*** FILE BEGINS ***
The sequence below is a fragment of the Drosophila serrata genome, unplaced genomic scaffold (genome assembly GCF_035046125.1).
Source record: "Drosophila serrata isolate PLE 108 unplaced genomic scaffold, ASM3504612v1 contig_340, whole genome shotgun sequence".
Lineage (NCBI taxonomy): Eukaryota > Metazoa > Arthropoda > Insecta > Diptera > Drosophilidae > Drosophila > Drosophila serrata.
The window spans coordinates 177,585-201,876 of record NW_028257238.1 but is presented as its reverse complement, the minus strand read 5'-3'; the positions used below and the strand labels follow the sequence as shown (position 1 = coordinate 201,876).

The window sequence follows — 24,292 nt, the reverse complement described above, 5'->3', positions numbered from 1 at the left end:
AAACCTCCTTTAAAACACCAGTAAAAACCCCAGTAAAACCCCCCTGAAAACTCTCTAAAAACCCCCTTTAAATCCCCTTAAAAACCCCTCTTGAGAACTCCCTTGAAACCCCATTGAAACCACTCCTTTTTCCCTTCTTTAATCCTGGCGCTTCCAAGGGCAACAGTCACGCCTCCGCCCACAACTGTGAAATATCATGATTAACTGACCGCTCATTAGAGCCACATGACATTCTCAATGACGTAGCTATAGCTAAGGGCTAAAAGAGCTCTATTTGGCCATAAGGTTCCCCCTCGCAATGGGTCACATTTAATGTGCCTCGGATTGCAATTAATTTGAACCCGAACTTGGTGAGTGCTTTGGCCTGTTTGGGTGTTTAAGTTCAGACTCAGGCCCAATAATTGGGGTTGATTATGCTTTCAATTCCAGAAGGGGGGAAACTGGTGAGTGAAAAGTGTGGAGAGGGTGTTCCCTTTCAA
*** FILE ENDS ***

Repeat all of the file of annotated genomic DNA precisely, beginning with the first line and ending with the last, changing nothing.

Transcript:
The sequence below is a fragment of the Drosophila serrata genome, unplaced genomic scaffold (genome assembly GCF_035046125.1).
Source record: "Drosophila serrata isolate PLE 108 unplaced genomic scaffold, ASM3504612v1 contig_340, whole genome shotgun sequence".
Lineage (NCBI taxonomy): Eukaryota > Metazoa > Arthropoda > Insecta > Diptera > Drosophilidae > Drosophila > Drosophila serrata.
The window spans coordinates 177,585-201,876 of record NW_028257238.1 but is presented as its reverse complement, the minus strand read 5'-3'; the positions used below and the strand labels follow the sequence as shown (position 1 = coordinate 201,876).

The window sequence follows — 24,292 nt, the reverse complement described above, 5'->3', positions numbered from 1 at the left end:
AAACCTCCTTTAAAACACCAGTAAAAACCCCAGTAAAACCCCCCTGAAAACTCTCTAAAAACCCCCTTTAAATCCCCTTAAAAACCCCTCTTGAGAACTCCCTTGAAACCCCATTGAAACCACTCCTTTTTCCCTTCTTTAATCCTGGCGCTTCCAAGGGCAACAGTCACGCCTCCGCCCACAACTGTGAAATATCATGATTAACTGACCGCTCATTAGAGCCACATGACATTCTCAATGACGTAGCTATAGCTAAGGGCTAAAAGAGCTCTATTTGGCCATAAGGTTCCCCCTCGCAATGGGTCACATTTAATGTGCCTCGGATTGCAATTAATTTGAACCCGAACTTGGTGAGTGCTTTGGCCTGTTTGGGTGTTTAAGTTCAGACTCAGGCCCAATAATTGGGGTTGATTATGCTTTCAATTCCAGAAGGGGGGAAACTGGTGAGTGAAAAGTGTGGAGAGGGTGTTCCCTTTCAA